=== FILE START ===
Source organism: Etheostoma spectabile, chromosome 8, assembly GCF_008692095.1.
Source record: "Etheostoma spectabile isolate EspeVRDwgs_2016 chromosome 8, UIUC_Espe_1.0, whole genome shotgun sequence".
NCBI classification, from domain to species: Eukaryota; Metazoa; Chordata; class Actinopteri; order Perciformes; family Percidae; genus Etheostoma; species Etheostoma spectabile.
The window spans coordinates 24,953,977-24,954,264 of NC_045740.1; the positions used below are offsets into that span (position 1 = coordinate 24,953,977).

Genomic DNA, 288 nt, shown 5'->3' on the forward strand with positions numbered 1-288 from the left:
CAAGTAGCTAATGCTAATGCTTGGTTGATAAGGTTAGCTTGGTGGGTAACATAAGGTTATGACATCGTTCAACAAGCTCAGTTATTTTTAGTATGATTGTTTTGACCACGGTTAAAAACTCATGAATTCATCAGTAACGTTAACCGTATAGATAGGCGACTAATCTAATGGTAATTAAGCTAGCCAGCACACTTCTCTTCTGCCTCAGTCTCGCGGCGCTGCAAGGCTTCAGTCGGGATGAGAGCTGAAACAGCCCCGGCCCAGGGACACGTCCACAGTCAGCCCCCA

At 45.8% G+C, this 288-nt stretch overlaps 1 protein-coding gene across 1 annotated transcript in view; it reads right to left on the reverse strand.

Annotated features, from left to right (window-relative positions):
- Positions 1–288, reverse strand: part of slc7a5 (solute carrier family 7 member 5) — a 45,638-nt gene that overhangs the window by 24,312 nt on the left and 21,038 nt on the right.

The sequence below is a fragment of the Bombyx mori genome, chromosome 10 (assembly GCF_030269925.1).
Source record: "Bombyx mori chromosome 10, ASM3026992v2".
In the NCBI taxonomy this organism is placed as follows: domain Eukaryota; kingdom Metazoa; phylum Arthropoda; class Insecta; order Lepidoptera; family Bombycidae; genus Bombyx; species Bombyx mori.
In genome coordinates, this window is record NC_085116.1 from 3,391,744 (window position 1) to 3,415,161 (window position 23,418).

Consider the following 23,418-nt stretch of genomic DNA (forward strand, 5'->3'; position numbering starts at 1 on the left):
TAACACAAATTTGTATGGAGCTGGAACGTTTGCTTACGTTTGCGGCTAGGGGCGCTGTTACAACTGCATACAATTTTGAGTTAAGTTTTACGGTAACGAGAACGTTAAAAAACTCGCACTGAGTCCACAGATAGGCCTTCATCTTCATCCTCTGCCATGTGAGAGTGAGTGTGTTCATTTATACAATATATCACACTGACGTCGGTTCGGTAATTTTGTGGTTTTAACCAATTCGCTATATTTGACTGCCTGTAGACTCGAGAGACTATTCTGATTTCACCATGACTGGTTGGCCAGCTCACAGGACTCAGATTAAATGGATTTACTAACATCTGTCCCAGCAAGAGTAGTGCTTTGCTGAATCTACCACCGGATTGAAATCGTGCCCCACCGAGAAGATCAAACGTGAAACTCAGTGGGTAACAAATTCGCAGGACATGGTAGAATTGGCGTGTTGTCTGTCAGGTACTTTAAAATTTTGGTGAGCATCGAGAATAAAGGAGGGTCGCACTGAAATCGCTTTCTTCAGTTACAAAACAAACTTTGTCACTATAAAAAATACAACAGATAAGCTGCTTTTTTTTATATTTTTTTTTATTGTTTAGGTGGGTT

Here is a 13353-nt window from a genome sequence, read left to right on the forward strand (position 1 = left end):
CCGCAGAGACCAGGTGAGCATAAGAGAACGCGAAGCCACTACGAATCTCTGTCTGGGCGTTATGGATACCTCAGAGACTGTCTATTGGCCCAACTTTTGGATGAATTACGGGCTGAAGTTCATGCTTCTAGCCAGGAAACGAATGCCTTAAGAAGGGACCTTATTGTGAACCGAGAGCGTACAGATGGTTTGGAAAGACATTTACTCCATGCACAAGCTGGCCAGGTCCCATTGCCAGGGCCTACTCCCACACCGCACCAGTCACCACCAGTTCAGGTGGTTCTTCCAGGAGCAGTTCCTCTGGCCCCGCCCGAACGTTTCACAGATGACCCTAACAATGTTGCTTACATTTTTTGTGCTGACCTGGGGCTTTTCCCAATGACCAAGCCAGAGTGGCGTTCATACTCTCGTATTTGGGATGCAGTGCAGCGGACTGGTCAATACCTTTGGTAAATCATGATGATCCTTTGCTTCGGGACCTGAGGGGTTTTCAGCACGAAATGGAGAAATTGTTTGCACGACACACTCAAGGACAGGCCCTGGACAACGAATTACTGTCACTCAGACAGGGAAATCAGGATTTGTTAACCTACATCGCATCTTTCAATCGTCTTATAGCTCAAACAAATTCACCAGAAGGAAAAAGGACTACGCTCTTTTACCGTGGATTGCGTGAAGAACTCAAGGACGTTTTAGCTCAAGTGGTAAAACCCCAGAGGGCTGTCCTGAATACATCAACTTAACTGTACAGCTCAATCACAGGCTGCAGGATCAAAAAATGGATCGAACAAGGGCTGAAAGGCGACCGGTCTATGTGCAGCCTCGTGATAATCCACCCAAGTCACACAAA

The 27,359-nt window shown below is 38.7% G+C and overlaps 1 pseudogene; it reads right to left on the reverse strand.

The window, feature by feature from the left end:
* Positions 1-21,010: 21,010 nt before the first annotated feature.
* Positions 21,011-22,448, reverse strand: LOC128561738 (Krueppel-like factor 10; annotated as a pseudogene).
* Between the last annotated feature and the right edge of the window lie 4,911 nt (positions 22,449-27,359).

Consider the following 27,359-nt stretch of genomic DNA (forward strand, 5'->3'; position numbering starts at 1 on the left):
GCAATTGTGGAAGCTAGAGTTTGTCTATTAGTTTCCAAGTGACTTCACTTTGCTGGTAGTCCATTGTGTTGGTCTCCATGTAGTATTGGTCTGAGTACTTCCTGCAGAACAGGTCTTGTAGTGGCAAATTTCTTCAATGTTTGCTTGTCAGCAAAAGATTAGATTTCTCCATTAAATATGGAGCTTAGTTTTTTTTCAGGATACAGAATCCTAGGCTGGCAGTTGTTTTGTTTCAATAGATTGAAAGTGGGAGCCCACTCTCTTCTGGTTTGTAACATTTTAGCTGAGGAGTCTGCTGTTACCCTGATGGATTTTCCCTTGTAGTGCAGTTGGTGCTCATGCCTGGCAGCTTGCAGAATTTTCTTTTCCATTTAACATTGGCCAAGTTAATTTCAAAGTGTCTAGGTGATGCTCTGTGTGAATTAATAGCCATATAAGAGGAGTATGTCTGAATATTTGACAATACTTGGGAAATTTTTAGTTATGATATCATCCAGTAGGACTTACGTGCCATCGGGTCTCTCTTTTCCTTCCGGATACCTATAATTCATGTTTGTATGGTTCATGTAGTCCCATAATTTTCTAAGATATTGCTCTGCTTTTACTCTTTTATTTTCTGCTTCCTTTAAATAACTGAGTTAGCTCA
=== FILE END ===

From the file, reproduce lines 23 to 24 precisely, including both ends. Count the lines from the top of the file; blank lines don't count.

Consider the following 27,359-nt stretch of genomic DNA (forward strand, 5'->3'; position numbering starts at 1 on the left):
GCAATTGTGGAAGCTAGAGTTTGTCTATTAGTTTCCAAGTGACTTCACTTTGCTGGTAGTCCATTGTGTTGGTCTCCATGTAGTATTGGTCTGAGTACTTCCTGCAGAACAGGTCTTGTAGTGGCAAATTTCTTCAATGTTTGCTTGTCAGCAAAAGATTAGATTTCTCCATTAAATATGGAGCTTAGTTTTTTTTCAGGATACAGAATCCTAGGCTGGCAGTTGTTTTGTTTCAATAGATTGAAAGTGGGAGCCCACTCTCTTCTGGTTTGTAACATTTTAGCTGAGGAGTCTGCTGTTACCCTGATGGATTTTCCCTTGTAGTGCAGTTGGTGCTCATGCCTGGCAGCTTGCAGAATTTTCTTTTCCATTTAACATTGGCCAAGTTAATTTCAAAGTGTCTAGGTGATGCTCTGTGTGAATTAATAGCCATATAAGAGGAGTATGTCTGAATATTTGACAATACTTGGGAAATTTTTAGTTATGATATCATCCAGTAGGACTTACGTGCCATCGGGTCTCTCTTTTCCTTCCGGATACCTATAATTCATGTTTGTATGGTTCATGTAGTCCCATAATTTTCTAAGATATTGCTCTGCTTTTACTCTTTTATTTTCTGCTTCCTTTAAATAACTGAGTTAGCTCA